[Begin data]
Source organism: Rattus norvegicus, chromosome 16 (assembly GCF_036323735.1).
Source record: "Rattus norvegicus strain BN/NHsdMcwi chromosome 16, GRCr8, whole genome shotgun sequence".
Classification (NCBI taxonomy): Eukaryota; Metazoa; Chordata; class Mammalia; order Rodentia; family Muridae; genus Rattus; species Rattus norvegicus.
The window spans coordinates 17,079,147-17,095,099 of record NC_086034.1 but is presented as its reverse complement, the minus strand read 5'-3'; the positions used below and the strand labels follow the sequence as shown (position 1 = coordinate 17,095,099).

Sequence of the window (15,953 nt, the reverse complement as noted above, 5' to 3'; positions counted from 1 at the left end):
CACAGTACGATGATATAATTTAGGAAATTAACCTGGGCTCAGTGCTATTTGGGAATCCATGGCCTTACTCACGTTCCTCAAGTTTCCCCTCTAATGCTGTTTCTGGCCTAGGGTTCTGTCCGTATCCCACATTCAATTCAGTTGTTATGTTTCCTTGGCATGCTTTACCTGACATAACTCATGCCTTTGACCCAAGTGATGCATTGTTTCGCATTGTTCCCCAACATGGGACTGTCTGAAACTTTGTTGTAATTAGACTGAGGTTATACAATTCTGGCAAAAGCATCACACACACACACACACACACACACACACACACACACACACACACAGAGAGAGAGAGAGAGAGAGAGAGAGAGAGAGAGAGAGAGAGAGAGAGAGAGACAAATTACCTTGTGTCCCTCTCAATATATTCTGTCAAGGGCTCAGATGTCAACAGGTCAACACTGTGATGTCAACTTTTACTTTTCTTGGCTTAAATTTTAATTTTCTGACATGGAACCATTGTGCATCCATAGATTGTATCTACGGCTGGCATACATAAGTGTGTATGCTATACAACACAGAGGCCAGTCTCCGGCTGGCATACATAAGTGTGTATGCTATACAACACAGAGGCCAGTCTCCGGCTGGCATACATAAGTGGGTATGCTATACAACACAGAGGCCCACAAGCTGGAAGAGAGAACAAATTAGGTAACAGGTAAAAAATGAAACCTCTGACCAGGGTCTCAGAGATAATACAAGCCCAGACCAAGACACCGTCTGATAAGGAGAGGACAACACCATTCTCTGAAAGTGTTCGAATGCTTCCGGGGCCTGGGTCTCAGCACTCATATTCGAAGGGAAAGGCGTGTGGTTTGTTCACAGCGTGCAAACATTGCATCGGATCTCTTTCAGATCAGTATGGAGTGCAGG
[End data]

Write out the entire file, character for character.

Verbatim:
Source organism: Rattus norvegicus, chromosome 16 (assembly GCF_036323735.1).
Source record: "Rattus norvegicus strain BN/NHsdMcwi chromosome 16, GRCr8, whole genome shotgun sequence".
Classification (NCBI taxonomy): Eukaryota; Metazoa; Chordata; class Mammalia; order Rodentia; family Muridae; genus Rattus; species Rattus norvegicus.
The window spans coordinates 17,079,147-17,095,099 of record NC_086034.1 but is presented as its reverse complement, the minus strand read 5'-3'; the positions used below and the strand labels follow the sequence as shown (position 1 = coordinate 17,095,099).

Sequence of the window (15,953 nt, the reverse complement as noted above, 5' to 3'; positions counted from 1 at the left end):
CACAGTACGATGATATAATTTAGGAAATTAACCTGGGCTCAGTGCTATTTGGGAATCCATGGCCTTACTCACGTTCCTCAAGTTTCCCCTCTAATGCTGTTTCTGGCCTAGGGTTCTGTCCGTATCCCACATTCAATTCAGTTGTTATGTTTCCTTGGCATGCTTTACCTGACATAACTCATGCCTTTGACCCAAGTGATGCATTGTTTCGCATTGTTCCCCAACATGGGACTGTCTGAAACTTTGTTGTAATTAGACTGAGGTTATACAATTCTGGCAAAAGCATCACACACACACACACACACACACACACACACACACACACACACACAGAGAGAGAGAGAGAGAGAGAGAGAGAGAGAGAGAGAGAGAGAGAGAGAGAGACAAATTACCTTGTGTCCCTCTCAATATATTCTGTCAAGGGCTCAGATGTCAACAGGTCAACACTGTGATGTCAACTTTTACTTTTCTTGGCTTAAATTTTAATTTTCTGACATGGAACCATTGTGCATCCATAGATTGTATCTACGGCTGGCATACATAAGTGTGTATGCTATACAACACAGAGGCCAGTCTCCGGCTGGCATACATAAGTGTGTATGCTATACAACACAGAGGCCAGTCTCCGGCTGGCATACATAAGTGGGTATGCTATACAACACAGAGGCCCACAAGCTGGAAGAGAGAACAAATTAGGTAACAGGTAAAAAATGAAACCTCTGACCAGGGTCTCAGAGATAATACAAGCCCAGACCAAGACACCGTCTGATAAGGAGAGGACAACACCATTCTCTGAAAGTGTTCGAATGCTTCCGGGGCCTGGGTCTCAGCACTCATATTCGAAGGGAAAGGCGTGTGGTTTGTTCACAGCGTGCAAACATTGCATCGGATCTCTTTCAGATCAGTATGGAGTGCAGG